The Difficult Birth of 802.11n

Carl Weinschenk

Carl Weinschenk spoke with Craig Mathias, principal, The Farpoint Group. Mathias is running tests of 802.11n gear for Network World.


Weinschenk: The current situation with 802.11n is a bit confusing. Can you spell out what is happening?
Mathias: [T]here are two kinds of "pre-N" products. One is Draft N-compliant, the other uses MIMO [multiple in multiple out antenna] technology but doesn't claim compliance. Generally the ones that don't claim compliance have been out for a while. They are from the same vendors as those that offer draft N products [but] they are different implementations entirely: different chips, different everything. In terms of interoperability in MIMO-only mode, they can't do that. Many [vendors] thought at first glance [at the draft] that that was what the standard would be. That's not going to be the case.

There were 12,000 comments. There are 3,000 comments that really matter, probably. Believe it or not, 6,000 were from AT&T. They are going to be Cingular wireless [and offer] WLAN and cellular. It's very natural to make sure the next version of the standard meets their needs. That's my guess. The current draft is not going to be the standard. The comments are all over the place. We are not looking at a wholesale throwing out of the draft and starting over. That is not going to happen. They do have to reconcile all the comments and come up with another draft. We're still hopeful of getting a standard in the second quarter of next year.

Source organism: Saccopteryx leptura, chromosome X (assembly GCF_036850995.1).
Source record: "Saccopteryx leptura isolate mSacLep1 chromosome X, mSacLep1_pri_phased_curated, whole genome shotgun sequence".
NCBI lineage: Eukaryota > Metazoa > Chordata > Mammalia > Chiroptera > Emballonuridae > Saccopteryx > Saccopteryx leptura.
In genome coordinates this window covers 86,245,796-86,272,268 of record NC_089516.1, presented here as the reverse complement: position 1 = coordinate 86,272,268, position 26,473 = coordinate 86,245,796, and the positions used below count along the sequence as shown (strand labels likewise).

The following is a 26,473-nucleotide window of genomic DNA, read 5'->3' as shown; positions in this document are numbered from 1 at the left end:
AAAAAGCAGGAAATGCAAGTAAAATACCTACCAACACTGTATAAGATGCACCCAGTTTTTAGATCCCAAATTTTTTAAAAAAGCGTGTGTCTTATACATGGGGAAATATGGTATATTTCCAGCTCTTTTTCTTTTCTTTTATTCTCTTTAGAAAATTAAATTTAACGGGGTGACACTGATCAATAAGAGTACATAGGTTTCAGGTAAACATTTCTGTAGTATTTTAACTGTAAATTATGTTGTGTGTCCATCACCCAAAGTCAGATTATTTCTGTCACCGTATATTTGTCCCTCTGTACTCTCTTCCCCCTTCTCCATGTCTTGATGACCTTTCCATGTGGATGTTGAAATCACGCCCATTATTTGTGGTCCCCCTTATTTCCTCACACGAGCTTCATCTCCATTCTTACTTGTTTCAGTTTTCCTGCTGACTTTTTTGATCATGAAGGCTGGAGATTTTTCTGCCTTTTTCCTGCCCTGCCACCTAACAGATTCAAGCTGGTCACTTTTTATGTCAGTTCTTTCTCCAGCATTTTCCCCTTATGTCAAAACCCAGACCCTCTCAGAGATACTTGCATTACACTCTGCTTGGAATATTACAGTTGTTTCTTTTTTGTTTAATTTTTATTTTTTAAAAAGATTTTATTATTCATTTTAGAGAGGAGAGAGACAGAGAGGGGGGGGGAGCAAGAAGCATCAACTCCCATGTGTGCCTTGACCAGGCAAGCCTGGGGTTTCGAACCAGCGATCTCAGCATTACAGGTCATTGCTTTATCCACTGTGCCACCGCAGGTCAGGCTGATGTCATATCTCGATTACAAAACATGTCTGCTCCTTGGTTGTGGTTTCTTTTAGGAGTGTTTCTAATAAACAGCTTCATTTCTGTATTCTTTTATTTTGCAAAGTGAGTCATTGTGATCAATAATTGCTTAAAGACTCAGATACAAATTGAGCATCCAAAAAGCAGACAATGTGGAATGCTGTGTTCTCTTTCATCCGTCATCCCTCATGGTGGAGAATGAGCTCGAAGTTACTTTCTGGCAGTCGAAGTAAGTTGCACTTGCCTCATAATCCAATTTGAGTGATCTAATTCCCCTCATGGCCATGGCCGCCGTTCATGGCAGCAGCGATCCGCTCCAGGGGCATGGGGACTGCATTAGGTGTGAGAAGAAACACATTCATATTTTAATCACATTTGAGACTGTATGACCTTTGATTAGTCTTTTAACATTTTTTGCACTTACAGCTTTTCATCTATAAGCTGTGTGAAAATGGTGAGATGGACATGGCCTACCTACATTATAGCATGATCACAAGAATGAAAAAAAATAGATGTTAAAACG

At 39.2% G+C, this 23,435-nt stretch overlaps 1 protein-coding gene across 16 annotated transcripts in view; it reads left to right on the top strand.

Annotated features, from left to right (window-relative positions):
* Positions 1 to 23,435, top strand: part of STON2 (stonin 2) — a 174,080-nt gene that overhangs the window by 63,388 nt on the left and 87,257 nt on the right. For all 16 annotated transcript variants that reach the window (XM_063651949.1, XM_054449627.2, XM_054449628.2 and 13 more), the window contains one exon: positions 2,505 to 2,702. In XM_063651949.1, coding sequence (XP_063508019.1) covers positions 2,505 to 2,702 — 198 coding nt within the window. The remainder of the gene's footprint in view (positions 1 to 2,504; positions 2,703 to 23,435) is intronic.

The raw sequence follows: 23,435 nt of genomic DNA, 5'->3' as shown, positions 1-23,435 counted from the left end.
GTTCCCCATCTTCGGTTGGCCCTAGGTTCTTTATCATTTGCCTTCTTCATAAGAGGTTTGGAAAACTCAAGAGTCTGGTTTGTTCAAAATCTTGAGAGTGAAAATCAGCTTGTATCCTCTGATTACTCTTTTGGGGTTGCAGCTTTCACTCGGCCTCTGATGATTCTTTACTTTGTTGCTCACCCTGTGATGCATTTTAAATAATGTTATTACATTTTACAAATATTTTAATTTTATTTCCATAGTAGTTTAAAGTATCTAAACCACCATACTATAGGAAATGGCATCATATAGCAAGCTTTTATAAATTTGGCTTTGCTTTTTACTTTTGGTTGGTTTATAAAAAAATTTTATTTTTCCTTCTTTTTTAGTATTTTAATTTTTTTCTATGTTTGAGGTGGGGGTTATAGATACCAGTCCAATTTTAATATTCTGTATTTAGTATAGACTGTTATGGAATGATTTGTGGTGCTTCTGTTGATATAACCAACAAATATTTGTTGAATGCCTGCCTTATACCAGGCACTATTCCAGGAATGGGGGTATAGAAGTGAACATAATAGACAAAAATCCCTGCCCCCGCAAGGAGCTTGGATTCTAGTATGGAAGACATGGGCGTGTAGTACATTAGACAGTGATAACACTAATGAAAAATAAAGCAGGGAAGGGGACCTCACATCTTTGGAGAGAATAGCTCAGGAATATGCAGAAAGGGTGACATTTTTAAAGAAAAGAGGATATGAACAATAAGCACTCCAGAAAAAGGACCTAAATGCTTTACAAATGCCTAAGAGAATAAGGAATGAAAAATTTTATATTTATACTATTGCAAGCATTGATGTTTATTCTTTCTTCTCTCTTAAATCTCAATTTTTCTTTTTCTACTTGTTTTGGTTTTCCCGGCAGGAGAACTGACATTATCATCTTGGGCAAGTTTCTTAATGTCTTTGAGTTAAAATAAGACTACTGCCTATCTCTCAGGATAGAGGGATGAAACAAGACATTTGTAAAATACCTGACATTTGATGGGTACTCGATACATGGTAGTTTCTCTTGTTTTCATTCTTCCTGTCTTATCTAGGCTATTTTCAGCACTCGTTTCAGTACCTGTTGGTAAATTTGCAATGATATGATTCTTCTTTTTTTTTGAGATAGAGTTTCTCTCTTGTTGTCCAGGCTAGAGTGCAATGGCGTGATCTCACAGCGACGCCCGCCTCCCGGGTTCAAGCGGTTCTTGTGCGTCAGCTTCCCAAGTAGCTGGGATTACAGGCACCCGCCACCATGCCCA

Weinschenk: So should companies use Draft N, MIMO-based non Draft N - or just wait?
Mathias: For SMBs, it certainly makes sense to use MIMO products today. They are not concerned about [802.11n] standards compliance. All products are 802.11g-compliant. MIMO gives you, even at "G," improved throughput and range. It's a benefit of MIMO. [An SMB should go ahead with non draft-compliant if they are deploying] one to three access points, something like that.

Larger enterprises should wait for a standard. Products are not performing as well as previous ones that are MIMO-based. Previous generations of MIMO gear performed better than the draft N stuff. That was true two months ago. We'll find out if that's still true. As long as you are buying something not compliant with the standard, you might as well get the best performance.


Weinschenk: Will products on the market today comply with the eventual standard?
Mathias: Many of the vendors informally say that their current draft N products are upgradeable to the standard. I think that's outrageous. These are claims I don't think are possible to fulfill in the long run. The likelihood of significant change is too great. I don't think claiming compliance with a draft instead of saying it has the highest throughput or is the most cost efficient works. I think that people want to buy gear with better range, better throughput. [Draft N isn't as good as MIMO-only gear because it hasn't] been in the market long enough. Vendors haven't had enough experience in building this stuff yet. MIMO is wickedly complex, one of the most difficult radio technologies ever developed. To put it on a low-cost chip set is amazing. Companies shouldn't be criticized for producing first release products not as good as they might be.

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